By Marisa Demarco
Bad Science, Bad News—I hope by the time this is published, it is but one more voice in a symphony of angry letters and editorials directed at the top story on the front page of Friday's Albuquerque Journal. The story, "Lean to the Left? It May Be Mommy's Fault," succeeds on no level. It's a bad headline on a bad piece of reporting about some bad science.
Rough luck, paper of record, but why couldn't you be bothered to question the assumptions of your sources? And how come none of your editors raised an eyebrow on this incredibly biased story, loosely sourced, before it hit the front page? Controversy is good and all, but this puppy's certifiably ugly.
An unlucky 123 UNM students got stuck filling out a survey about their childhoods. As an alumna myself, I can tell you this is the kind of thing you do to salvage a dipping grade in your Psych 105 class, not because you have some kind of burning interest in questionnaires. Really, I wonder how many folks are honest on these extra credit surveys, three of which could bump your grade a whole five points, if memory serves. The results reported by the article? People with unhappy childhoods are more likely to be liberals. Less tumultuous upbringings breed conservatives.
People with decent childhoods want to preserve the values that are working for them, i.e., conservatism, so sayeth Randy Thornhill, the conductor of the study. Wait, do you recognize that name? Randy Thornhill? The Journal didn't notice or didn't care to point out that he's the same UNM researcher who published the much maligned and heavily criticized book A Natural History of Rape: Biological Bases of Sexual Coercion. "Anyone with a logical mind who understands a tautology will have no trouble seeing the holes, discrepancies, fanciful leaps and wild suppositions masquerading as fact in the Thornhill thesis," wrote Susan Brownmiller of Thornhill's book in Feminista! And she wasn't the only one who would have been laughing at this piece of science were it not so dangerous in its implications. At the very least, this was a conflict worth mentioning.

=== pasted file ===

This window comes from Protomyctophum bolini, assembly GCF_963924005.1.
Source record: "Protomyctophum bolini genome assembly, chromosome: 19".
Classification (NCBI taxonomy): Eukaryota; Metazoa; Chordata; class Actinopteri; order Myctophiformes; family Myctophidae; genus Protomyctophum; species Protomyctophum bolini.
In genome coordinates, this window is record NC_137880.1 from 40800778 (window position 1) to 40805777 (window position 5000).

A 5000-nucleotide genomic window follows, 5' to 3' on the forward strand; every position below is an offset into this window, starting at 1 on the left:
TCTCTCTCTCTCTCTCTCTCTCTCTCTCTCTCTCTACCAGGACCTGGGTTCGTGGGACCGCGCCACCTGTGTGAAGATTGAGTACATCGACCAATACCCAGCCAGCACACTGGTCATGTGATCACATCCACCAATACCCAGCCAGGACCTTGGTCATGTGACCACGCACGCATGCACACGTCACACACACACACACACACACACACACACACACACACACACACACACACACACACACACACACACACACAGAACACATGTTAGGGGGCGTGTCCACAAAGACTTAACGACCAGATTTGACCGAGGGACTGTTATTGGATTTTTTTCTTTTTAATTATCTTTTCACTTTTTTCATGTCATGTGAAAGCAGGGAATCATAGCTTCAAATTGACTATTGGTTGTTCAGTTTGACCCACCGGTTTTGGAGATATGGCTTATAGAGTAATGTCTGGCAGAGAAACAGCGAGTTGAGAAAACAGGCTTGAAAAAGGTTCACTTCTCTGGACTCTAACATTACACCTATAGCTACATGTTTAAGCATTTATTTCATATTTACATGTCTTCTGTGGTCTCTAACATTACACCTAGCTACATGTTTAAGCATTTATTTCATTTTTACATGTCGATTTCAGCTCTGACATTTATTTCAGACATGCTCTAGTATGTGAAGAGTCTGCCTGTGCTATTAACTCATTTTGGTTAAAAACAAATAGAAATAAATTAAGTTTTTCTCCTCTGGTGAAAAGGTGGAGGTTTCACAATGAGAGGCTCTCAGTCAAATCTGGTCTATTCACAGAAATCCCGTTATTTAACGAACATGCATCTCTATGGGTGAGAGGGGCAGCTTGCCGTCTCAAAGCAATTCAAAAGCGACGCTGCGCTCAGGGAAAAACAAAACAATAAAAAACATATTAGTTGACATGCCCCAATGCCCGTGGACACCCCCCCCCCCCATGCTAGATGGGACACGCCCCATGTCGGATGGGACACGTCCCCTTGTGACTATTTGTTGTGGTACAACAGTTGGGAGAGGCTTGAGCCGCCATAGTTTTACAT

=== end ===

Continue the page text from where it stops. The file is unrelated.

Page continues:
Also, I wonder what headline writer finally had the gaul to state explicitly what the Journal's been insinuating for years: That liberalism is a "fault." And why are bad childhoods necessarily attributable to your "mommy"? How come nobody asked Thornhill about his small sample set or bother to find anyone to question the researcher's claims? Instead, the story quotes Matt Farrauto, head of New Mexico's Democratic Party, who says something about his divorced parents, even though the study said nothing about Democrats, but rather about liberals, not always one and the same in this state (or anywhere else).
And I'm no scientist, but how do we know those questionnaires don't prove that conservatives are less likely to divulge details about their childhoods in surveys at school? Or that college-educated liberals (all subjects were UNM students) are whiny about their upbringings?
This “Thin Line” is just full of questions—ones I wish the Journal would have gotten around to asking before going to press.
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